Local state reps outline priorities for 2021 session

Photo by Jonathan King

By Cherise Madigan
©2021 Telegraph Publishing LLC

Local state legislators returned remotely to Montpelier for the 2021 session, focusing on the Covid-19 pandemic and recovery efforts.

To find out what local legislators were specifically addressing this session, The Telegraph spoke with Reps. Tom Bock of Chester (D-Windsor 3-1), Kelly Pajala of Londonderry (I-Windham-Bennington-Windsor),  Linda Joy Sullivan of Dorset (D, Bennington-Rutland) and John Arrison of Weathersfield (D, Windsor-2).

Bock: Help for small biz during pandemic

Tom Bock is entering his third term in the Vermont legislature. Bock served on Chester’s Select Board for nearly 10 years, and led the town’s Planning Commission for 25. He is currently a ranking member of the House Committee on Agriculture and Forestry.

Covid-19 concerns are driving legislation this year, Bock said, with legislative leadership indicating that only bills dealing with Covid or other emergency situations will be taken up. Extending unemployment benefits for workers impacted by the pandemic was a good start, he said, but the state will also need to ensure an effective vaccine response.

“We’ve got to stop this disease,” he said. “It’s very important that Vermonters keep up on when their turn is, get in line, and get their shot.”

“Many small businesses in my district have received grant money to survive,” he said. “I’ve also helped many people access unemployment benefits who were having a tough time getting through the government rules and regulations.”

Going into the next session, Bock is eyeing legislation having to do with clean water, Act 250 reform  and improving agricultural diversity. Before that, however, he hopes to see legislators return to the statehouse in-person.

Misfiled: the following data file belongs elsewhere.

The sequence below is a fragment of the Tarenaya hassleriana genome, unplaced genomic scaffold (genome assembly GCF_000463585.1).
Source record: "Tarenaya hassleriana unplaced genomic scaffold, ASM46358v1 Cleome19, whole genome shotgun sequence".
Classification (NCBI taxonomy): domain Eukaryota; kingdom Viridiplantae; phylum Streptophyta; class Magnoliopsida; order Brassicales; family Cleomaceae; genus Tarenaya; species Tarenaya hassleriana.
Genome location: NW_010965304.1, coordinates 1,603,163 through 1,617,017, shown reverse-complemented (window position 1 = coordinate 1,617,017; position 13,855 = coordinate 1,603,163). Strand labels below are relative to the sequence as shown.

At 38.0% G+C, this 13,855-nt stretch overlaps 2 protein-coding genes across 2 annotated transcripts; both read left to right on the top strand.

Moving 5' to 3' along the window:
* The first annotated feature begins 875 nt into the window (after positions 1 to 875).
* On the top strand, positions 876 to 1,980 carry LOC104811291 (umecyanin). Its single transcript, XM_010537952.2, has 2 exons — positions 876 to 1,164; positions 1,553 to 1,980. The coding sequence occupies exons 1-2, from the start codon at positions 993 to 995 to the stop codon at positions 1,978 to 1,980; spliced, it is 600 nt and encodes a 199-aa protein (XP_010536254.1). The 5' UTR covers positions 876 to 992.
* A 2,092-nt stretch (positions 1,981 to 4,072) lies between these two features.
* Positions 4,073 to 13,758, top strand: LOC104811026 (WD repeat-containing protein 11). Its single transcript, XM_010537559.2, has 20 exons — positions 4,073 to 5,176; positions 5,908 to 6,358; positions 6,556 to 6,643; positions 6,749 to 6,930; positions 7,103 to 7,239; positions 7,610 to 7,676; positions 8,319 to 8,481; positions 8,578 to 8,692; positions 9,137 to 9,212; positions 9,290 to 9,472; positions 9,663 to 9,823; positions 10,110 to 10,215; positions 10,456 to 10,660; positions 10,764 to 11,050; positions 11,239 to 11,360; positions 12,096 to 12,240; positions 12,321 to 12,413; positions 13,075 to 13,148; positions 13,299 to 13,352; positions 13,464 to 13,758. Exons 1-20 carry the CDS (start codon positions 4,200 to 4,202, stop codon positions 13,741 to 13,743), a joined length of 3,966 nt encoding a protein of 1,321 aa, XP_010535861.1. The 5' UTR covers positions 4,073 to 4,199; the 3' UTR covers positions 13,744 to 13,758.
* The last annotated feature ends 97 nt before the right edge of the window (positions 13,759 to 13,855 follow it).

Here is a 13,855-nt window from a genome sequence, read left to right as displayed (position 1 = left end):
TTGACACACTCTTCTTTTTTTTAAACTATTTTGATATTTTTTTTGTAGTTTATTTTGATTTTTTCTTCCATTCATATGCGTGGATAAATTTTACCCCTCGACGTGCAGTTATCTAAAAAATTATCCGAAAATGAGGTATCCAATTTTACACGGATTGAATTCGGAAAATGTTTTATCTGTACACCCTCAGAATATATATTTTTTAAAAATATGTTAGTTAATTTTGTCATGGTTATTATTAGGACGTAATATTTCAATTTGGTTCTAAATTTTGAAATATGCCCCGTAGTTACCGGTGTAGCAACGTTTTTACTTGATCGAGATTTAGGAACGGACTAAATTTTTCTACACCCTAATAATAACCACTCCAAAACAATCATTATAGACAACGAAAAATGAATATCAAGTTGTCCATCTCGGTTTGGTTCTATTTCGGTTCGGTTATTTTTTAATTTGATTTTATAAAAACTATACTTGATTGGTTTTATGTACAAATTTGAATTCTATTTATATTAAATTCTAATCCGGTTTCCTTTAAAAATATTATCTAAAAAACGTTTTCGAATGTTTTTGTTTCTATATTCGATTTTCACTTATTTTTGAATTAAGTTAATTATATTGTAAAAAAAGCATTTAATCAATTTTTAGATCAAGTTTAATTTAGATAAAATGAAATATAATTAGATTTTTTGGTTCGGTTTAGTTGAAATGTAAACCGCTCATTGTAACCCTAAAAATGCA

“As much as it’s comfortable Zooming from home, it’s definitely not good government,” Bock added. “I miss the face to face conversations regarding legislation.”

Pajala: affordable child-care, early education

Kelly Pajala, Londonderry’s Town Clerk and chair of the town’s Parks Board, has served in the legislature for four years.

“It’s fascinating to understand the relationship between local and state government,” she said. “It helps me to better serve the people that live here.”

Pajala points to the “vitally important” issue of affordable child care, which she may have the opportunity to address in the House Committee on Human Services. There, she expects to spend “a fair amount of time” discussing child-care and early education — specifically, whether to move the state’s Child Development Division to the Agency of Education. Currently, child development is under the purview of the Agency of Human Services.

“That conversation is at the top of my mind for both policy and financial reasons,” she said, adding that the legislation has not been introduced yet but is expected soon.

Another piece of legislation that Pajala hopes to see movement on this year is geared toward creating a more equitable way to raise tax dollars to finance Vermont’s education system.  That bill — for which Pajala is a co-sponsor — has been presented to the committee, she said, and is driven by a 2019 report from the Agency of Education indicating that per-pupil spending may not be equitable.

“This is vitally important no matter where you live in the state,” Pajala said. “We have a really good study that points out where a huge inequity lies, so it’s pretty imperative that we address that.”